Building standards, driven by
energy shortages, have sewn up the homes that we live in tighter
than a drum. Surprisingly, standards of ventilation adopted in the
1930s are still in use today. Therefore, most homes are woefully
Roof ventilation should be a
major concern to anyone who is contemplating having their home
re-roofed. It is common for the average household to produce from
four to five pounds of water vapor per day. To illustrate how much
water that is, go to your kitchen sink, fill an empty one-gallon
container with water, and pour that on the floor. In poorly
ventilated homes, this moisture has nowhere to go. So it forms
condensation on the underside of the plywood sheeting of the roof,
causing the plywood to expand, buckle and delaminate. This degrading
plywood has an ill effect on the roofing, including reduced nail
holding power, wind damage due to an uneven deck and stress cracks
due to unstable decking materials. This is why turbine ventilators
should never be covered up in the winter.
During the summer, when
temperatures can soar above 100 degrees, your attic is 145 degrees
and the temperature on your new roof is nearly 180 degrees. It is
now more important than ever for a total roof ventilation system. A
proper attic vent system consists of an intake and an exhaust. Most
often, this system works much like your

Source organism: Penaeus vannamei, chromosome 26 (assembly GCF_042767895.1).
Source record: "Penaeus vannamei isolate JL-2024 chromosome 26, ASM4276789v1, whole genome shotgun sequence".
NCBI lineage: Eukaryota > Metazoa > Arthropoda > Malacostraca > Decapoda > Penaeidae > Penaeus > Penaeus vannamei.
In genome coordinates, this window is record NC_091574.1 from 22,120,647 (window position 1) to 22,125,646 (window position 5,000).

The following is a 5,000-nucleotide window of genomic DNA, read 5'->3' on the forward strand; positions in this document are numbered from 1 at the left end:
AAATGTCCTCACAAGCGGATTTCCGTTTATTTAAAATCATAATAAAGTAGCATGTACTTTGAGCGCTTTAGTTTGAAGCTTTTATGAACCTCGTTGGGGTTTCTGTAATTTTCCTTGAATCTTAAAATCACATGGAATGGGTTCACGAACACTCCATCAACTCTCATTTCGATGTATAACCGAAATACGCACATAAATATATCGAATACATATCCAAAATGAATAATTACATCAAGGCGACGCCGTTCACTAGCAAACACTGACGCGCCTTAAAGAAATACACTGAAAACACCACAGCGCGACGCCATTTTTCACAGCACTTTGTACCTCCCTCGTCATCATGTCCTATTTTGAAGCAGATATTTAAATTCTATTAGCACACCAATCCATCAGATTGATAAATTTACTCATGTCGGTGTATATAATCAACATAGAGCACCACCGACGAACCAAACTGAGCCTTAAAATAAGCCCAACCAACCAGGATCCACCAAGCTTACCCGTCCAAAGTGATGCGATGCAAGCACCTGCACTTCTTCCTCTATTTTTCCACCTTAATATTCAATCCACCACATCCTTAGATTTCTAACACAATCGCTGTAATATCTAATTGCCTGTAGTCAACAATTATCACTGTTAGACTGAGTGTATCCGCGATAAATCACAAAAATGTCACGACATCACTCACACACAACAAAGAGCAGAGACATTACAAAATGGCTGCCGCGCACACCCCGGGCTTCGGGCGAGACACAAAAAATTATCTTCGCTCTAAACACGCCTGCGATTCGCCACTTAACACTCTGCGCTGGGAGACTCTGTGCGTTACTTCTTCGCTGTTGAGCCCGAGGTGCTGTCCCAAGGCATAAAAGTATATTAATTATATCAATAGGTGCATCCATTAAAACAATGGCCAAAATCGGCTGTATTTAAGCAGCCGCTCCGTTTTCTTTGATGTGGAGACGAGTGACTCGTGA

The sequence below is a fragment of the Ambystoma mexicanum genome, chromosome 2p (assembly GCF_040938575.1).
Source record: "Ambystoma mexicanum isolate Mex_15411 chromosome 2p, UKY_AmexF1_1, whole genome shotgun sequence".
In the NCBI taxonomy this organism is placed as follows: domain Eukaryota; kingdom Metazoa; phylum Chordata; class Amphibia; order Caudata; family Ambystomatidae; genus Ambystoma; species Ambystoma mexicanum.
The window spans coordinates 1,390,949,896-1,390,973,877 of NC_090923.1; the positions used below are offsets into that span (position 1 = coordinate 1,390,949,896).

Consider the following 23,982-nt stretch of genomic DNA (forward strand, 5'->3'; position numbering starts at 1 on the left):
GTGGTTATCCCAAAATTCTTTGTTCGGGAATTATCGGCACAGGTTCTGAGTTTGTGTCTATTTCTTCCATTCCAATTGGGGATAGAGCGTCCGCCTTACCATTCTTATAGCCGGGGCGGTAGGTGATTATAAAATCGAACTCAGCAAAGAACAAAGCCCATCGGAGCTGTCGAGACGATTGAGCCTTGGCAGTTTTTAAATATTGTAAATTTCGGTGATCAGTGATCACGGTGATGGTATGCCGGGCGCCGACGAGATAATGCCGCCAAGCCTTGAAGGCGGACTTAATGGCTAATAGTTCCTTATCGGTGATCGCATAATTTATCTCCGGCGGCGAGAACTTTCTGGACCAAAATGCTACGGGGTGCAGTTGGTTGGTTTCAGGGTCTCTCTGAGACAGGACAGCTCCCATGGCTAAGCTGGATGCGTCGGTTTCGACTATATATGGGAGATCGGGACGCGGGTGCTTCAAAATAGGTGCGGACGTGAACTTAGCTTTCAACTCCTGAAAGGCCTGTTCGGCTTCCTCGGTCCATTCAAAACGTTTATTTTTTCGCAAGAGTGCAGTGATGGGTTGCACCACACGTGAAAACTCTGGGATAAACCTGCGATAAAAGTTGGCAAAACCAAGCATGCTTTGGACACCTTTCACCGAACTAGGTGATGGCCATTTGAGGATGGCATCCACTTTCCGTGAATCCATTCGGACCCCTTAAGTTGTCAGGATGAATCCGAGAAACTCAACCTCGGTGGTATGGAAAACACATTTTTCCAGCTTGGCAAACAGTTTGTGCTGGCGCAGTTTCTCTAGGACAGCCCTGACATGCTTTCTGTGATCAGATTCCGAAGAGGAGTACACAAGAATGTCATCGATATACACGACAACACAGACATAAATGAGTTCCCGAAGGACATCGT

warm air rises, it creates a slight suction at the intake vents.
This relatively cooler air removes excess heat from the underside of
the sheeting as it exits the exhaust. This cycle of heat exchange
regulates the temperatures of the new shingle, saving your
investment in roofing from becoming a cinder.
When it comes to ventilation,
more is always better. Choices are many in ventilation. The turbine
ventilators are a good product, however the aesthetics are poor and
they can become a maintenance headache as they get older. Dormer
vents are another way to go. They are simple and can be installed
out of sight at the rear of the building.
Proper roof ventilation in
your new roof may be the difference between a successful, long-lived
roof or a complete failure in a very short period of time.
Considering the high cost of re-roofing the average home, a few
hundred dollars for additional ventilation should be considered a
very wise investment indeed.